Stop looking for work, logo designer. There is plenty for those willing to really work.

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Brandstack Alternatives

With Brandstack gone (but possibly coming back), the alternatives are:

LogoGround
Exclusive logos
High quality
Pays 85% to the designer.

99Designs
Non-exclusive logos
High quality
Pays 30 – 50% to the designer, last time I checked.

LogoTurn
Exclusive logos
High quality
Pays ?% to the designer. Designers can’t sign up. It is by invitation only.

StockLogos
Exclusive logos
Average quality (in my subjective opinion)
Pays 75% to the designer.

And the winner is: LogoGround!

There are many others, but these are the four that I think are worth mentioning.

The only drawback of selling @ LogoGround is that about 9 out of 10 uploaded logos are declined. The focus is very much on quality. If you’re not an experienced designer, you might find StockLogos a less frustrating option.

Disclosure: As the founder of LogoGround I’m probably not 100% objective. Although, if it wasn’t my site, I’d still choose it based on the higher commission payout.

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Superstition in Logo Design

When I was a kid, staying home on Friday the 13th seemed like a pretty rational thing to me. Lots of folks were doing it. I’m no longer superstitious and I think that nowadays fewer people contemplate suicide when they accidentally break a mirror.

But in logo design we have to contend with superstition. This news report is a little old, but worth taking note of.

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Brandstack is Back

A couple of days ago I reported that Brandstack was closing up shop. Well, not anymore. The announcement on the site was changed to a “we’re back!” message. Very few details are available, apart from the fact that the site was acquired.

Brandstack has agreed to be acquired. The purchasing company is excited about the opportunity to carry forward the ideals that once made Brandstack great. We’re not ready to release all the details, but feel this is going to be a win-win opportunity for all parties involved, especially the designers and customers of Brandstack.”

They are promising to “take care of” designers owed money by Brandstack.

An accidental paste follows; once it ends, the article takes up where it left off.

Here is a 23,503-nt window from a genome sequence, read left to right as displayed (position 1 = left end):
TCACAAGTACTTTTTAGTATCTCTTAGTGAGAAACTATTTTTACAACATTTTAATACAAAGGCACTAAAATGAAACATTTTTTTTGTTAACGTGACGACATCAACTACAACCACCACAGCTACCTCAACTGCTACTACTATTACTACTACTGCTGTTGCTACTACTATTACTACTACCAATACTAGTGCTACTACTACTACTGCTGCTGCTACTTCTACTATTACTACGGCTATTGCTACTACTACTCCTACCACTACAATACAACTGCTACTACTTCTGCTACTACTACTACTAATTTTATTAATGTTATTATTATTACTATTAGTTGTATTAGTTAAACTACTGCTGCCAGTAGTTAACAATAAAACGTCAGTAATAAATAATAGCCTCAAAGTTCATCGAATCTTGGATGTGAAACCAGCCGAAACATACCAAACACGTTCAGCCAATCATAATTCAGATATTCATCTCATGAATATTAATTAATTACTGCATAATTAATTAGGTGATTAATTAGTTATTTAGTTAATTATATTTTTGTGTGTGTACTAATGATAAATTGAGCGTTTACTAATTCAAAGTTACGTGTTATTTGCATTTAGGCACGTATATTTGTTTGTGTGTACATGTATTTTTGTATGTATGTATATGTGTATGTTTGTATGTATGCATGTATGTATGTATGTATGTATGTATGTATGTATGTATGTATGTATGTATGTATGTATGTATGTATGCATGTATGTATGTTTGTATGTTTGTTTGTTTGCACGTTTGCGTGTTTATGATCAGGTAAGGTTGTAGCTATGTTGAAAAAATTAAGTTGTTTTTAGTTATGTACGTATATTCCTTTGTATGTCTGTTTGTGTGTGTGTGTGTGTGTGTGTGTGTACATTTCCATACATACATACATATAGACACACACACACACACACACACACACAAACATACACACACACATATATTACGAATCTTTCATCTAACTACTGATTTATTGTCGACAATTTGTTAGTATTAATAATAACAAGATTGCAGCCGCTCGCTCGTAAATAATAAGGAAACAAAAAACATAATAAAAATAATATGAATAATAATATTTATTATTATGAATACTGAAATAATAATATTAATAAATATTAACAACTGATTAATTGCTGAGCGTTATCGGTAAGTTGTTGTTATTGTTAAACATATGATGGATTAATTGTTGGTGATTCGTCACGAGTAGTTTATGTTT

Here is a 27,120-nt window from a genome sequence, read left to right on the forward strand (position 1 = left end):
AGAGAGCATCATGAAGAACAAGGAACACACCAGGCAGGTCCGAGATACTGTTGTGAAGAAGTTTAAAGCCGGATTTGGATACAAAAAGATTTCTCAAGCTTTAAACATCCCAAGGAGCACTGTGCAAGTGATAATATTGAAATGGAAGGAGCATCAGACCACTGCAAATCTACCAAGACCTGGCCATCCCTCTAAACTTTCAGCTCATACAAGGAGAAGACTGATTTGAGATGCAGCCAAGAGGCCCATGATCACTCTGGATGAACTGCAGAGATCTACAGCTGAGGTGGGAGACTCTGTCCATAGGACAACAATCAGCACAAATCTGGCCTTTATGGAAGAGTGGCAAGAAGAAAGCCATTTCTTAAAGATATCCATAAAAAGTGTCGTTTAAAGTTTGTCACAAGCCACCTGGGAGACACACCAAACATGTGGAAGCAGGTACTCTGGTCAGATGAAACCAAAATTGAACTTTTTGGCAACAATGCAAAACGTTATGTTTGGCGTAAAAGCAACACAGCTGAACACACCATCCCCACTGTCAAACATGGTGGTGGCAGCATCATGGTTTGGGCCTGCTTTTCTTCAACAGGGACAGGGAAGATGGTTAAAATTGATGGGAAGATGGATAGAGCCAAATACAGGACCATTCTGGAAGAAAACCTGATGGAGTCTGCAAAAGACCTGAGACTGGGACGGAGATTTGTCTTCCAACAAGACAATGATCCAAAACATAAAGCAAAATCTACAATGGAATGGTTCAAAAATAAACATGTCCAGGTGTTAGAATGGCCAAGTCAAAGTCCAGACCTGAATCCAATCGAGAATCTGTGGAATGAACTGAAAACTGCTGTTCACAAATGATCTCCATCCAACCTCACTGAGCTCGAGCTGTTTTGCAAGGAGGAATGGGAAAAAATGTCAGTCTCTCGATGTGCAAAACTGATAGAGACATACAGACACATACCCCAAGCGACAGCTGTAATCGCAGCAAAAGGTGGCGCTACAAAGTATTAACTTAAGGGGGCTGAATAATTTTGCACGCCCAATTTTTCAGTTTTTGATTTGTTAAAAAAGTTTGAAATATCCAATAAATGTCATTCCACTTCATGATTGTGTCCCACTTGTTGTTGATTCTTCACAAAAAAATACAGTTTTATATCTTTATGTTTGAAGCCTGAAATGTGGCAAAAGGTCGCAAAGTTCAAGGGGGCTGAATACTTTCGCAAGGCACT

“The goal of the acquisition is for all designers with outstanding payments owed to them to be 100% paid by the end of December. Yay!”

I really hope that it goes through and that the mismanagement of the site is at an end. Selling pre-designed logos is a good concept, proven by sites like Biz-Logo (that’s been selling pre-designed logos since 2004). Brandstack will be facing stiffer competition this time around, with sites like LogoGround offering better terms to designers. Sloppy management just won’t cut it anymore.

I wish them the best.

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Wait, What If It Works!

I was looking through the (great) logos that designers started uploading on LogoGround and I caught myself being intimidated by my own project. LogoGround is not a huge hit yet, but it’s climbing steadily. So far it’s a growth that my team and I can manage, but what if it really lifted off. What if others started seeing LogoGround like I see it?

Sun Tzu says it best: “Management of many is the same as management of few. It is a matter of organization.”

When success strikes, don’t run. Add good people and give them enough rope to do what they do best. Sorted. Nothing really changed. The team is just bigger. If managing it all becomes too much, add a good manager too.

The trick is to not chicken out beforehand. You’ve taken the risk, you’ve done the work. When your project starts to grow wings, open the cage and let it fly.

If you don’t you’ll just be one of those old-timers who tells anyone who will listen that he almost had a hit.